Or how about the pass-through window between the kitchen and dining room? It was the first step to the open kitchen we now take for granted, and it’s one of the first things that gets ripped out in today’s renovations.

For a time, we were in love with front foyers and hallways. Long, narrow corridors from the front door through to the back of our houses were not only expected, they were necessary to avoid having to step from the entryway right into your living room.

Kitchens were prized for the number of overhead cabinets and the amount of storage that could be crammed into that huge island. The style was heavy wood with carved mouldings. Ugh!

I recall when the first condos hit the luxury end of the market. The best ones were built out with panelled walls, deep mouldings, English- or French-style mantels and miles of built-in bookcases and cabinets. Except for the views, you could easily be in a traditional mansion instead of a box in the sky.

Today, we’ve turned the tables. Old houses are being renovated to look like new condos with open-concept floor plans replacing traditional formal rooms for the loft look that is popular with both the luxury market and the more moderate midrange buyer.

outdoor-indoor living windows

Right now, I’m looking at scouts from Montreal of two different renos by two different designers, and I can hardly tell them apart. It’s the new “It” Look, and it’s a formula: wide open from the front door through to the backyard. White walls, one big room dominated by the open kitchen/living/dining area. Blond wood floors, sleek, airy cabinets and loads of light through big windows and NanaWalls, and plenty of room for dramatic art. That’s what we’re seeing over and over again.

I asked Maggie Lind of Chestnut Park Real Estate, whose clients tend to be affluent, downtown couples and families, if it’s true that most buyers are looking for the same thing. Most of all, I wanted the hit list of what you should do if you’re renovating and want to have the best chances to maximize your investment on a resale.

entryway with glass stairs

She agreed. “There is still the affluent buyer who appreciates a house with formal rooms, although they admit to rarely using them”she said. But, by far, most people want open-concept layouts. “Clean lines, open spaces, easy to come home to” was her description of the new dream home. I asked her about my theory that people must be sick of seeing the same look over and over again. Wrong, she told me. Apparently, there’s comfort in the familiar, and we’re far from tiring of a style that is prized by most buyers in urban markets across North America.

laundry room with textured tile

I asked Maggie to review my hit list of “wants,” and she added a few surprises that you should consider if you’re renovating. If you can check all these boxes in your renovation, you’ll have a prime house for resale.

  • Real hardwood floors over engineered wood floors. Light blond is fine, but dark floors and mid-tones are making a comeback.
  • Signature ranges. “People love their Wolf stoves,” says Maggie, but they also love complete suites of appliances including drawer microwaves, wall ovens and wine fridges by high-end brands such as Miele, Sharp, JennAir, LG, Thermador and Fisher & Paykel.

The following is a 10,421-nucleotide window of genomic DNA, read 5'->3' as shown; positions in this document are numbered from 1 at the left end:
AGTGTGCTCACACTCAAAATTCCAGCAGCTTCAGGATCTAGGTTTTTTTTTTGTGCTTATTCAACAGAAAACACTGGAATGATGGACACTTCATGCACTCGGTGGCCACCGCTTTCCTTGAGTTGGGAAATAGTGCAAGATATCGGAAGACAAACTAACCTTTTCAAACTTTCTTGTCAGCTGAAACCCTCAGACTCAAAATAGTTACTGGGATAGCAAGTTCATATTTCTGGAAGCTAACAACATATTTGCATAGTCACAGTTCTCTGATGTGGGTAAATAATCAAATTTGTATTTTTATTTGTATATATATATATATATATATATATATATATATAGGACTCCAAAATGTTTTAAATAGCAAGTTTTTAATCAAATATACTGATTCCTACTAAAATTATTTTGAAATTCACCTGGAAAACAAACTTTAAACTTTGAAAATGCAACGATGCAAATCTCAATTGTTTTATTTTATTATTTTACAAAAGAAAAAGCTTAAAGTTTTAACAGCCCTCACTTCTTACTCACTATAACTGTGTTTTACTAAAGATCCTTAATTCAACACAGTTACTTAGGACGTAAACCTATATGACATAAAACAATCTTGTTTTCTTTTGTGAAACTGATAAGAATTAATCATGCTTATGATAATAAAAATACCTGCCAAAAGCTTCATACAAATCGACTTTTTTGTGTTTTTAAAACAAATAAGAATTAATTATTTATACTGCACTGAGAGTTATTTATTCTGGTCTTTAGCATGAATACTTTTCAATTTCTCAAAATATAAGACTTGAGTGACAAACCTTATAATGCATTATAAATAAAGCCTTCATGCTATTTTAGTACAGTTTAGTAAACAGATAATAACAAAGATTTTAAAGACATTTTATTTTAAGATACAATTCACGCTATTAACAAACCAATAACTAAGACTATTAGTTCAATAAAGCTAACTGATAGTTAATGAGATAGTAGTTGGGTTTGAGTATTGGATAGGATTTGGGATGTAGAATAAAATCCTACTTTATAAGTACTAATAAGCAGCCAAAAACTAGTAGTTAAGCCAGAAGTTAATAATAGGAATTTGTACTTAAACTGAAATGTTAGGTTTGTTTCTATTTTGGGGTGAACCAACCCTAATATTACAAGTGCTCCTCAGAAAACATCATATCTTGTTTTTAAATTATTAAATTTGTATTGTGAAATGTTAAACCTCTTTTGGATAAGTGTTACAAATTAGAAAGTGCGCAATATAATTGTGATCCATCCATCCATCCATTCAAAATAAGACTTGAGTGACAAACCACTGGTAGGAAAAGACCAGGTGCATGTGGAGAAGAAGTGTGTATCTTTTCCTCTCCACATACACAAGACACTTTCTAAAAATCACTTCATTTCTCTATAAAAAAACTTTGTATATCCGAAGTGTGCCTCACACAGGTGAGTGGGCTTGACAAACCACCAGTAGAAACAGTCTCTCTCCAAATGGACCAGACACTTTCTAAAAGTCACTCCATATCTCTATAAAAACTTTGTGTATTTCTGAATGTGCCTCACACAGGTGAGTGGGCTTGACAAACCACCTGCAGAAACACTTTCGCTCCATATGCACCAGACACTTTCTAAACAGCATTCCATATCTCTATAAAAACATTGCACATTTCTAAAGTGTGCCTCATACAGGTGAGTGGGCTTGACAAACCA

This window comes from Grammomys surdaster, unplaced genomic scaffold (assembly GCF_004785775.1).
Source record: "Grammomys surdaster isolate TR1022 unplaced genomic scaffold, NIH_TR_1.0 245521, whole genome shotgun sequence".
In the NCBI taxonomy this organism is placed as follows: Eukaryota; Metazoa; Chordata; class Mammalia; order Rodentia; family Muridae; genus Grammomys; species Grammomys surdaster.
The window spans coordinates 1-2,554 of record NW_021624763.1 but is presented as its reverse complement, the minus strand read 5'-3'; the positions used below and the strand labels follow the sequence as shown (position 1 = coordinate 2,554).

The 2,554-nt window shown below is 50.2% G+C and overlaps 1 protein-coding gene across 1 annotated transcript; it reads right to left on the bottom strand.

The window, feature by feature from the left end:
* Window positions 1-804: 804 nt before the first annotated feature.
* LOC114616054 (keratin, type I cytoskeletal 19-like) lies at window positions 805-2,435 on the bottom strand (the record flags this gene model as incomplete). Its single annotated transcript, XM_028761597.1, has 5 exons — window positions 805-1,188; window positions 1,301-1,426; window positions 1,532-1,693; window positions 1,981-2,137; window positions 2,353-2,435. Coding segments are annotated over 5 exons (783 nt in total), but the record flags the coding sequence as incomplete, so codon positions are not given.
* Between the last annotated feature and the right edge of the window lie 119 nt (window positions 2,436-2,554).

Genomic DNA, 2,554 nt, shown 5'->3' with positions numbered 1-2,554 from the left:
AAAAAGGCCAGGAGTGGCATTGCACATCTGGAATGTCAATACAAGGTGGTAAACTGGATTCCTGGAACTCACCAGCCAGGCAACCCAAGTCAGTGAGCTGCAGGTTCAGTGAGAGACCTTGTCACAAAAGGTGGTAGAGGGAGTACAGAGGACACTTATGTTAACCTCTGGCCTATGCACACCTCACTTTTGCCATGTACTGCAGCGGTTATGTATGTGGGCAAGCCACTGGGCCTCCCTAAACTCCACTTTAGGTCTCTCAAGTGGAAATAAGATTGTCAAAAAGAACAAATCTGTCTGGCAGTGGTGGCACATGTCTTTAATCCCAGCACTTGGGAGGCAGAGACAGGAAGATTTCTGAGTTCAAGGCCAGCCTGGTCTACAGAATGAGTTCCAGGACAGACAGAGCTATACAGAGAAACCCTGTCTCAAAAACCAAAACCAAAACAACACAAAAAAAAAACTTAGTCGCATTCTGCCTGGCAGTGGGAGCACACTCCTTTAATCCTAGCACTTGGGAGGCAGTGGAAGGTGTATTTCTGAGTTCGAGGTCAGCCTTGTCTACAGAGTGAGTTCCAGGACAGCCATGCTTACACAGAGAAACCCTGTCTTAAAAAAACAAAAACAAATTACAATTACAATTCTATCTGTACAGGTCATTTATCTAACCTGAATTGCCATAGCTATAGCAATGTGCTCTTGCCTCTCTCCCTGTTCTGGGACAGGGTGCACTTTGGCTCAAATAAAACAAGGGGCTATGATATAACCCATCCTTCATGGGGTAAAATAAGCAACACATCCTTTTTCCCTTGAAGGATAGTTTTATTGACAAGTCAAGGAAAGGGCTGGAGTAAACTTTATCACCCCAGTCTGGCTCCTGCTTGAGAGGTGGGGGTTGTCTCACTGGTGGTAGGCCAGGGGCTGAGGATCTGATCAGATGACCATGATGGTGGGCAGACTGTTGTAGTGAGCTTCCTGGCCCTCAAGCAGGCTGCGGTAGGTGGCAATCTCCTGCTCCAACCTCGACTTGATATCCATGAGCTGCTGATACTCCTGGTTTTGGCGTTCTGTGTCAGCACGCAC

• Exhibition kitchens with eating counters, always open to family rooms or dining areas.
  • “Wine storage walls” made of glass that line a dining room or kitchen, instead of basement wine cellars.
  • Mudrooms are a must, along with good laundry rooms.
  • Basement walkouts to a backyard or deck, especially for a family house.
  • Principal bedrooms with a walk-in closet, an ensuite bath with a freestanding tub, a separate shower and water closet and double sinks.
  • Gas fireplaces for ease.
  • An elevator corridor for a future elevator in houses that are more than two storeys. A working elevator is the best, but just having thought out the space and allowed for it is in itself a huge plus for a future buyer.
  • Sliding or folding glass doors that open up wide to the outdoors.

I also canvassed several agents who all agree on the single biggest-selling feature: high-end buyers want a house that is done. Great kitchens and bathrooms will sell a house. No one wants to have to do that work. If they did, they would most probably buy a “redo” that needs a total renovation.

And then there is that other factor: location, location, location…. But you already know that.



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HomeServices earnings grow 10%, Warren Buffett says


Warren Buffet’s annual letter to Berkshire Hathaway shareholders published on Saturday featured the usual folksy wisdom from the “Oracle of Omaha,” and gave a glimpse into the earnings of its HomeServices of America affiliate, the nation’s second-largest real estate brokerage.

HomeServices net income grew to $160 million in 2019, compared with $145 million in 2018. That’s a gain of 10%, fueled by a years-long acquisition spree.

Last year, for example, HomeServices purchased one of its own franchisees, Berkshire Hathaway HomeServices Florida Realty, increasing its Florida footprint by 40 offices and 1,750 agents.

Buffett, the fourth-richest man in the world, according to Forbes’ real-time ranking, didn’t offer any pearls of wisdom related to his real estate brokerage business. The explanation of HomeService’s income gain in the annual report that accompanied his letter was pretty dry.